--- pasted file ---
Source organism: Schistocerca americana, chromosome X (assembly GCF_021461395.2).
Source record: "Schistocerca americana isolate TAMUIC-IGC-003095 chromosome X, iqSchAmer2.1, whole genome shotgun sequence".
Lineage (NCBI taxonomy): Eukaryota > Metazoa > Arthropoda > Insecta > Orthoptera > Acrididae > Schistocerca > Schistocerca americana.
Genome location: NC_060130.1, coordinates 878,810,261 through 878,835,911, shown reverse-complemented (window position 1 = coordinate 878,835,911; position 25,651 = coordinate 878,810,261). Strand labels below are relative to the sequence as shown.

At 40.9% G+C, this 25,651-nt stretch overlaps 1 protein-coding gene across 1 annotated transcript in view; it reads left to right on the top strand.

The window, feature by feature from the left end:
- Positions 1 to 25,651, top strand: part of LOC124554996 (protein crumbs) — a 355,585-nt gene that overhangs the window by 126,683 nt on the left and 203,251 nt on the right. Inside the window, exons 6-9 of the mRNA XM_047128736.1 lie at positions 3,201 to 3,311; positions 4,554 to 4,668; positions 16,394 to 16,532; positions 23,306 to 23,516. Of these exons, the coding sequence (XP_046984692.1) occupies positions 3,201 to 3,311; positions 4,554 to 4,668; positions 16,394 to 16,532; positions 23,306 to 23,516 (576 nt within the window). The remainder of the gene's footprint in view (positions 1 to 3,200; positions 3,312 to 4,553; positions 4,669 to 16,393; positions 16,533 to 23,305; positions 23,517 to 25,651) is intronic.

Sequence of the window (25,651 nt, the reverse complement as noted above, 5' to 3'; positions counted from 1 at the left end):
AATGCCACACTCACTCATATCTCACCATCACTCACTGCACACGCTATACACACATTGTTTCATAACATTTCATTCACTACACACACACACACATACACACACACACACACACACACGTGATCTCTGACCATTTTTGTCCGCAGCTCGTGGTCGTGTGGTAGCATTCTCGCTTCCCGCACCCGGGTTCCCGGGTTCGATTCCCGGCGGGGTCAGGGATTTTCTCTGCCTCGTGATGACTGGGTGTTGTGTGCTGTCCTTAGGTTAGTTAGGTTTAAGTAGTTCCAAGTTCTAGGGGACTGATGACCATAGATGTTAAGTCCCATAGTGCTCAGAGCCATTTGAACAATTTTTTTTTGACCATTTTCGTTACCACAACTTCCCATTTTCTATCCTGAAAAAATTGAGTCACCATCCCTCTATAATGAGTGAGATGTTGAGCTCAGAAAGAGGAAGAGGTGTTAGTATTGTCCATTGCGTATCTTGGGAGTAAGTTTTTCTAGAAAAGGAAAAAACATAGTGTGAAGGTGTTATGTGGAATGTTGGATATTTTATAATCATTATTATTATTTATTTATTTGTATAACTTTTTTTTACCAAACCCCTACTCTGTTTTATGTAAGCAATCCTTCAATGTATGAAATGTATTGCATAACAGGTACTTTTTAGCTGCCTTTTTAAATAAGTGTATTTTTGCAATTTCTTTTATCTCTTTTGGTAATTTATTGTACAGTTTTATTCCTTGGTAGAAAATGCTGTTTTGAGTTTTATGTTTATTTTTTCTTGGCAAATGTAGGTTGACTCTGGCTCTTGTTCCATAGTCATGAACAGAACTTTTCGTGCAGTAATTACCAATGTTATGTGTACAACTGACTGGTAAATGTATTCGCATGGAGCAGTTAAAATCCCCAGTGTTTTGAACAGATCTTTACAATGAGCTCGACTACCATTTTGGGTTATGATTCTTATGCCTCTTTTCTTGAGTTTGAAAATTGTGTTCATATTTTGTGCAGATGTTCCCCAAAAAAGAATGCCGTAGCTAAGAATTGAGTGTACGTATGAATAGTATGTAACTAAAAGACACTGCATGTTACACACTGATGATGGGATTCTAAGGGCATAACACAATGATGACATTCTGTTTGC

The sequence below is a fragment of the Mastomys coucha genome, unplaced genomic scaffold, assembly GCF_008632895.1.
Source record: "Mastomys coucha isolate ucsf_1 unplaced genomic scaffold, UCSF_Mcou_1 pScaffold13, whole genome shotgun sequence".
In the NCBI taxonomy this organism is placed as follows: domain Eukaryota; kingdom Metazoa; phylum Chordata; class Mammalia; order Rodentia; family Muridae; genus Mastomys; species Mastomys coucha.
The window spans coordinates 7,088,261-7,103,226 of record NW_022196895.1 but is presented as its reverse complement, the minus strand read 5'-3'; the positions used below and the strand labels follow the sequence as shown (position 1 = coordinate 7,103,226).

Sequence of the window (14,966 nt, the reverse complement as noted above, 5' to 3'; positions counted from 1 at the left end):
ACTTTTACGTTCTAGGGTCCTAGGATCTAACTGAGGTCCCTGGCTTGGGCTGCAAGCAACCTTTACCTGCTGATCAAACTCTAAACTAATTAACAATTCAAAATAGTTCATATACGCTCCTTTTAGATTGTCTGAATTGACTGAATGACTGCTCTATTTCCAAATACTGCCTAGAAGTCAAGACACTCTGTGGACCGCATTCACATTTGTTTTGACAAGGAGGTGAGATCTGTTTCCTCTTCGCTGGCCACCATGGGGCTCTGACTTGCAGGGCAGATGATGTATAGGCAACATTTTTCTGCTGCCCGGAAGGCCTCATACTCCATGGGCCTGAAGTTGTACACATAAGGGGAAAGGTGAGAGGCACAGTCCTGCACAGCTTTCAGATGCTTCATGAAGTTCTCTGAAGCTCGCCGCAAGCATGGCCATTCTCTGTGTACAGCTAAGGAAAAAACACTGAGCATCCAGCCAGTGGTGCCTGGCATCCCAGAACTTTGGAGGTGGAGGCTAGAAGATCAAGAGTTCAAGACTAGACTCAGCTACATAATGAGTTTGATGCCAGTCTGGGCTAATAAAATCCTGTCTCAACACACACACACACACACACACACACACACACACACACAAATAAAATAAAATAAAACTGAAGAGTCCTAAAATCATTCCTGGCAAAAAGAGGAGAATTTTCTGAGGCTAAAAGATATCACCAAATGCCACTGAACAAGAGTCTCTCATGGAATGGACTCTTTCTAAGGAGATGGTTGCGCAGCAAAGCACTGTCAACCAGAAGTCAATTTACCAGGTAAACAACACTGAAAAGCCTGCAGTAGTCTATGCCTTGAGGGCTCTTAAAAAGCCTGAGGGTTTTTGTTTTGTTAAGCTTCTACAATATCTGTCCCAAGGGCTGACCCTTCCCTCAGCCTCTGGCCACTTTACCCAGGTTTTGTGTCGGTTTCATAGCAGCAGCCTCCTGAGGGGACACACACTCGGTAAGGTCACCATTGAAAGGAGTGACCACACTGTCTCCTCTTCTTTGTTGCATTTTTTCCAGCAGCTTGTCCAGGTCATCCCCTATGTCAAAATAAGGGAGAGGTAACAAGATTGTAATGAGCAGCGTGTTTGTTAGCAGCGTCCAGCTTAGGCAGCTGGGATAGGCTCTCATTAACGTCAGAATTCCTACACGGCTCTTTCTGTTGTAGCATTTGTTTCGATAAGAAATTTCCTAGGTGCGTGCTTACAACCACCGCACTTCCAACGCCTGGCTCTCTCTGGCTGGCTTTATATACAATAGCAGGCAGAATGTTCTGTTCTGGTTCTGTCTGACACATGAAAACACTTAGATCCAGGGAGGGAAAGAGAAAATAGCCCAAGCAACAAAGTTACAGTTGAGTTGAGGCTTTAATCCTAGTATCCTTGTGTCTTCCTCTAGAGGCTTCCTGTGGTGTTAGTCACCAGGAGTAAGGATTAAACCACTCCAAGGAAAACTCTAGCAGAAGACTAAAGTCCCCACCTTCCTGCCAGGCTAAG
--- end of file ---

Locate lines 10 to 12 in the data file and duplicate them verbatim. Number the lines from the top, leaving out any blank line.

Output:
The sequence below is a fragment of the Mastomys coucha genome, unplaced genomic scaffold, assembly GCF_008632895.1.
Source record: "Mastomys coucha isolate ucsf_1 unplaced genomic scaffold, UCSF_Mcou_1 pScaffold13, whole genome shotgun sequence".
In the NCBI taxonomy this organism is placed as follows: domain Eukaryota; kingdom Metazoa; phylum Chordata; class Mammalia; order Rodentia; family Muridae; genus Mastomys; species Mastomys coucha.